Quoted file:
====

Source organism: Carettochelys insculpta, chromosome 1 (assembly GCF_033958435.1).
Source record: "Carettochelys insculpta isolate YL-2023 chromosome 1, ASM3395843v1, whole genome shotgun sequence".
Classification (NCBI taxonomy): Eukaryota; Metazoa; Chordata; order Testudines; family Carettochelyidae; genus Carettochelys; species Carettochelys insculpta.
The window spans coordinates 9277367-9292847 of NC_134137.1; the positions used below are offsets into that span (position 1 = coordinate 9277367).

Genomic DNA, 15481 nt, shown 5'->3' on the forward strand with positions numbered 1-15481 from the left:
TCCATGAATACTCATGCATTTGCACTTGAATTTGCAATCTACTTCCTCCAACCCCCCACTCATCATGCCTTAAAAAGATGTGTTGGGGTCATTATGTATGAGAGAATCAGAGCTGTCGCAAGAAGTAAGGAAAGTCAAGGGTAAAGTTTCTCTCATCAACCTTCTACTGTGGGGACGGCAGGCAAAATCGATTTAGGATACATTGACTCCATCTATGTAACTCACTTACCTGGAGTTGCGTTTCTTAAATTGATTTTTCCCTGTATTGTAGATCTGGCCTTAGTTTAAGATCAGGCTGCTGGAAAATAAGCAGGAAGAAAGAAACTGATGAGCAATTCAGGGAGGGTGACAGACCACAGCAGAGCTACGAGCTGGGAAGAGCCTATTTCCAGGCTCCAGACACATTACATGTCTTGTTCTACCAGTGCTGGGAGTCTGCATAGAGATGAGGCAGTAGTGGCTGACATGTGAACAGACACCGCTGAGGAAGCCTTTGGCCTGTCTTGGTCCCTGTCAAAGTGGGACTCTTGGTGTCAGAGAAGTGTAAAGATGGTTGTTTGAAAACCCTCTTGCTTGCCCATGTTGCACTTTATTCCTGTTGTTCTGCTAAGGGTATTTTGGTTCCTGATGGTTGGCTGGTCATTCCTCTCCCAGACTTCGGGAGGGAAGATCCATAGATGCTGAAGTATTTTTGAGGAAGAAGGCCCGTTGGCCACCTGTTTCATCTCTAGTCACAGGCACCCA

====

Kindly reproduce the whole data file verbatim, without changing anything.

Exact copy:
Source organism: Carettochelys insculpta, chromosome 1 (assembly GCF_033958435.1).
Source record: "Carettochelys insculpta isolate YL-2023 chromosome 1, ASM3395843v1, whole genome shotgun sequence".
Classification (NCBI taxonomy): Eukaryota; Metazoa; Chordata; order Testudines; family Carettochelyidae; genus Carettochelys; species Carettochelys insculpta.
The window spans coordinates 9277367-9292847 of NC_134137.1; the positions used below are offsets into that span (position 1 = coordinate 9277367).

Genomic DNA, 15481 nt, shown 5'->3' on the forward strand with positions numbered 1-15481 from the left:
TCCATGAATACTCATGCATTTGCACTTGAATTTGCAATCTACTTCCTCCAACCCCCCACTCATCATGCCTTAAAAAGATGTGTTGGGGTCATTATGTATGAGAGAATCAGAGCTGTCGCAAGAAGTAAGGAAAGTCAAGGGTAAAGTTTCTCTCATCAACCTTCTACTGTGGGGACGGCAGGCAAAATCGATTTAGGATACATTGACTCCATCTATGTAACTCACTTACCTGGAGTTGCGTTTCTTAAATTGATTTTTCCCTGTATTGTAGATCTGGCCTTAGTTTAAGATCAGGCTGCTGGAAAATAAGCAGGAAGAAAGAAACTGATGAGCAATTCAGGGAGGGTGACAGACCACAGCAGAGCTACGAGCTGGGAAGAGCCTATTTCCAGGCTCCAGACACATTACATGTCTTGTTCTACCAGTGCTGGGAGTCTGCATAGAGATGAGGCAGTAGTGGCTGACATGTGAACAGACACCGCTGAGGAAGCCTTTGGCCTGTCTTGGTCCCTGTCAAAGTGGGACTCTTGGTGTCAGAGAAGTGTAAAGATGGTTGTTTGAAAACCCTCTTGCTTGCCCATGTTGCACTTTATTCCTGTTGTTCTGCTAAGGGTATTTTGGTTCCTGATGGTTGGCTGGTCATTCCTCTCCCAGACTTCGGGAGGGAAGATCCATAGATGCTGAAGTATTTTTGAGGAAGAAGGCCCGTTGGCCACCTGTTTCATCTCTAGTCACAGGCACCCA